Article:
I missed last week’s ride. I’m so screwed.
I wasn’t sitting around last weekend: I ran about 12 miles in the Sunflower relay in the Methow Valley.
But I wasn’t biking, and as a result, I’ve lost some emotional momentum. I can’t find any oflast week’s “how hard could it be” confidence.
I’m feeling scared. Scared of the 76 miles coming up this weekend; scared of the relentless progression to longer and longer rides. If my older brothers weren’t riding the STP with me, if I hadn’t paid for this training series, if I wasn’t writing this blog (!), I’d be thinking about quitting about now.
But I’m not going to quit. So I guess I have to suck it up.
I thought a lot about biking while I was running in the Methow. I remembered back in the day when I found myself in love with more than one man at a time: biking and trail running feels a bit like that. Always dreaming of the other.
I ran Leg 2 of the Sunflower, which had a long, flat, hot stretch paralleling Highway 20. Not ideal running conditions for me, but oh! it would have been lovely on a bike. I ran the last 6.5-mile leg just for fun, trotting through fields of wildflowers with high vistas of the North Cascades. I couldn’t wipe the goofy grin off my face – so in love with the trail and the place and the moment. You couldn’t get there on a road bike. (Well, I couldn’t anyway.)
I started off my 5.7-mile leg way too fast, of course, all buzzed with adrenaline and excitement. I was surprised how strong I felt, and thanked those hills I’ve been biking up recently. I passed runner after runner at the beginning of the leg – who cares that they were likely pacing for a marathon and running twice as far as me in 90-degree heat: I was leaving them in the dust.
I got on my bike on Monday for a 30-mile ride (and weight workout, which in retrospect was perhaps overdoing it). Riding the last miles home through a thunderstorm and driving rain, I felt tired. Bone tired. I got myself up the Seward Park Ave. hill on some reserve of will. And spent the rest of the day eating, beginning with my children’s leftover cereal from that morning.
I’ve been feeling pretty tired after rides. I know how to recover after a run: I know what to expect and what it takes out of me. But these rides, even a short, 30-mile (I love that 30 miles is now “short”) ride, leave me feeling wasted. Exhausted. I haven’t been this tired since I was pregnant. My coaching practice is neglected, my house is a mess, my children are raising themselves, my partner is shaking his head. I’m too tired to deal.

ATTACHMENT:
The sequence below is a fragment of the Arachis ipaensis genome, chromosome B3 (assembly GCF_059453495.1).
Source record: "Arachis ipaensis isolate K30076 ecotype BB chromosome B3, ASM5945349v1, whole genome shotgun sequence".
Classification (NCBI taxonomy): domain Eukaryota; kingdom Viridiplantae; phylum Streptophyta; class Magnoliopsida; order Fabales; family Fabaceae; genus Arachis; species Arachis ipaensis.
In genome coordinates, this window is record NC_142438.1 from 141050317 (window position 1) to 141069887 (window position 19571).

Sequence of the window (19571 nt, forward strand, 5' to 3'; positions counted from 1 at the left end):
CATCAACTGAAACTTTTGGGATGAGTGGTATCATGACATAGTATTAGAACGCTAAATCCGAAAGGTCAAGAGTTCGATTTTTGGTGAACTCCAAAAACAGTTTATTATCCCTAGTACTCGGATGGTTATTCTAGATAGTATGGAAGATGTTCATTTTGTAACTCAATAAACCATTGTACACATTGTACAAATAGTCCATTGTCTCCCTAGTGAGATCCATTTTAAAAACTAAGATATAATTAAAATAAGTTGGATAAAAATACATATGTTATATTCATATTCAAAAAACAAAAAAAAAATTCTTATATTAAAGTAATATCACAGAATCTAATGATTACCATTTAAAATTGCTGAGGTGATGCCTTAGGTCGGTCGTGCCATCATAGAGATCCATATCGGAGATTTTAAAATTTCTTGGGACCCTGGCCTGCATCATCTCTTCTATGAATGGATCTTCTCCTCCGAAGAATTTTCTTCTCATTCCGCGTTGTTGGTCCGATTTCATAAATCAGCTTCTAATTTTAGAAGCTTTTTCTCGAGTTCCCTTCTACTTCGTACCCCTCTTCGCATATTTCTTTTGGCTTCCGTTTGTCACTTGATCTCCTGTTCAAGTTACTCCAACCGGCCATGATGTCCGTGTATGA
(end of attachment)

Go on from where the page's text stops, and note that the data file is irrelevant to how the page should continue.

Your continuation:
I need to figure out recovery. (And I take any advice in the comments below very seriously, so thank you in advance.)
And in the meantime, I’ve got a 76-mile ride on Sunday.
I’m going to practice looking forward to it, rather than being scared of it. I’m getting myself properly equipped with compression shorts and white tops (thank you, Lamar, for that tip). I’m not going to feel guilty about taking a couple of days off, not going to feel guilty about not taking the dog for a run.
How’s this sound: “I’m so looking forward to Sunday’s ride – we’ll be riding through some beautiful country and I’m curious what 76 miles feels like on fresh legs.”
I almost buy it.
Kathryn Saxer is currently enrolled in the Cascade Training Series, a 13-week training series designed to prepare Cascade members physically and mentally for the Group Health STP or RSVP. She’s a personal and professional coach in Seattle. When not learning how to bike long distances, she likes to run in the mountains, share adventures with her 7- and 9-year-old children, and cook terrible dinners for her beloved and long-suffering partner. She’ll be reporting on her CTS journey weekly.